- A single transport Crown entity: the NZ Transport Agency – There will be a more consistent stream of advice, greater integration of land transport as a network will occur and ultimately a greater ability to plan for how people travel and freight is moved, using all the different modes.
- Regional Land Transport Committees renamed Regional Transport Committees – This is to reflect a broader transport focus. They will have new responsibilities to prepare Regional Land Transport Programmes and recommend a regional fuel tax scheme.
- It will enable Regional Fuel Tax – An additional funding tool available to regions for high priority transport projects that will not reasonably be funded from any other source in the timeframe desired by the region.
A number of benefits are expected to result from this reform, including greater coordination between central, regional and local transport planning, and a longer-term focus for transport investment. Complementary planning and funding policies should also improve incentives as to where and when transport investment takes place, and to achieve priorities across the different transport modes.
Walking the walk
Transport Minister Annette King opened the biennial New Zealand Walking Conference in Auckland last month, but first the walking enthusiast joined delegates for a morning jaunt.
The theme for the two-day conference, organised and hosted by Living Streets Aotearoa, was ‘Double the feet on the Street,’ which was enthusiastically endorsed by Ms King.
The Minister said the theme sat well with the government’s New Zealand Transport Strategy 2008, which includes a target of increasing walking and cycling from the current levels of 17 percent of total trips in urban areas to 30 percent by 2040.
Ms King covered a range of issues during her address, including the health and environmental benefits of nationwide walking initiatives, like the Walking School Bus, feet first Walk to School Week and the Walk to Work day.
She also made reference to other initiatives that promote walking, such as the International Walking Charter and the Getting There – on foot, by cycle strategy.
Ms King reported to conference delegates that the government had recently endorsed the Charter. She was the first government Minister in the world to sign the international agreement in 2006. Although the Charter has no legal basis, it reinforces the government’s aspiration to encourage more people to walk more often.
Making walking safer is a key element to increasing participation levels. To address this Ms King pointed to the government’s Pedestrian and Cycle Safety framework. The framework outlines a comprehensive approach for reducing risks and improving safety through the three E’s of Engineering, Enforcement and Education.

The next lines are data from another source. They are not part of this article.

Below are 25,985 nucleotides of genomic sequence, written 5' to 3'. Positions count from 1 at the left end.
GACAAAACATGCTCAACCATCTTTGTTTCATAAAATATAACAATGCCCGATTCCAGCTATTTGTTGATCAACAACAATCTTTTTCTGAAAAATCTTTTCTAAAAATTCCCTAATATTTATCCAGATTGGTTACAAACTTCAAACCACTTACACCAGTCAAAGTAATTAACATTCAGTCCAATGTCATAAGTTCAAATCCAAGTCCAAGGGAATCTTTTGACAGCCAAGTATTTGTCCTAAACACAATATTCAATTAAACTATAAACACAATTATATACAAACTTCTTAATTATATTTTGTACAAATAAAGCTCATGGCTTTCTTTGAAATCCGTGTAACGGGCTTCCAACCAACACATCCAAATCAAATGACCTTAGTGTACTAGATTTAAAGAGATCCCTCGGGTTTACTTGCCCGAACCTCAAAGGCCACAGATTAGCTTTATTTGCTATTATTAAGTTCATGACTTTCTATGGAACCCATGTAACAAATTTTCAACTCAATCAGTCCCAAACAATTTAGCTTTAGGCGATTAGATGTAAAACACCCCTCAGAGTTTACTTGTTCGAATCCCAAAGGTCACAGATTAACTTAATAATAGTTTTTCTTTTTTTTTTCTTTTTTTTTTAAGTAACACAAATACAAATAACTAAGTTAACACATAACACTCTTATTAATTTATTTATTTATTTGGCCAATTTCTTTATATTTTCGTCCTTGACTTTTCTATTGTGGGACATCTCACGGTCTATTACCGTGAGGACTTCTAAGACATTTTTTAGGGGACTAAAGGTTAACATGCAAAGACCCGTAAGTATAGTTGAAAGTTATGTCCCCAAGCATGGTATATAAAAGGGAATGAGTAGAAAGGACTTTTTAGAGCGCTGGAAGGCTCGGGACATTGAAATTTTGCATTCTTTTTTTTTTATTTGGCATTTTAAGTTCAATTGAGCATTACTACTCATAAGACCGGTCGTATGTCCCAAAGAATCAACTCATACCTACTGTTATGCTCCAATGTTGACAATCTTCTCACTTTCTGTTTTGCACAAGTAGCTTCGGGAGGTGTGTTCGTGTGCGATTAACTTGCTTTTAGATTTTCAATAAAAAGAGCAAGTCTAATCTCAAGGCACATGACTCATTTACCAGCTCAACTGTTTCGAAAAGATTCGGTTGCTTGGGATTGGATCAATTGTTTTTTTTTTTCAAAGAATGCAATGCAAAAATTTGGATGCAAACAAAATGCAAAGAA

New agency to improve transport systems
The NZ Transport Agency (NZTA) was formally established on 1 August, combining the functions and expertise of Land Transport New Zealand and Transit New Zealand.
The new organisation brings together the functions of land transport planning, regulation of access to the transport network (eg driver and vehicle licensing), management of State highways, promotion of safety and sustainability, and allocation of funding. NZTA Chief Executive Geoff Dangerfield said the new Crown entity would provide a vital connection between the high level objectives for transport set out in the New Zealand Transport Strategy 2008,specific targets contained in government strategies and the delivery of services at a regional and local level. “The NZTA has been created to improve New Zealand’s transport systems. We’ll do this by bringing together planning around transport activities, providing greater guidance around national priorities and with a renewed focus on regional planning.” Mr Dangerfield said the NZTA would focus on five key areas during its first year of operation:
- Getting freight and people to use a wider range of transport modes.
- Safer travel – helping to make all journeys safer.
- Streamlining the funding process to make it more coordinated, seamless and transparent.
- Value for money – developing better approaches to achieve the best return on investment in transport.
- Building stronger partnerships to work towards better transport outcomes.
While the NZTA formally came into existence on 1 August, the process of combining Land Transport NZ and Transit will take some time. The services provided by both organisations prior to 1 August will continue, but as part of one entity.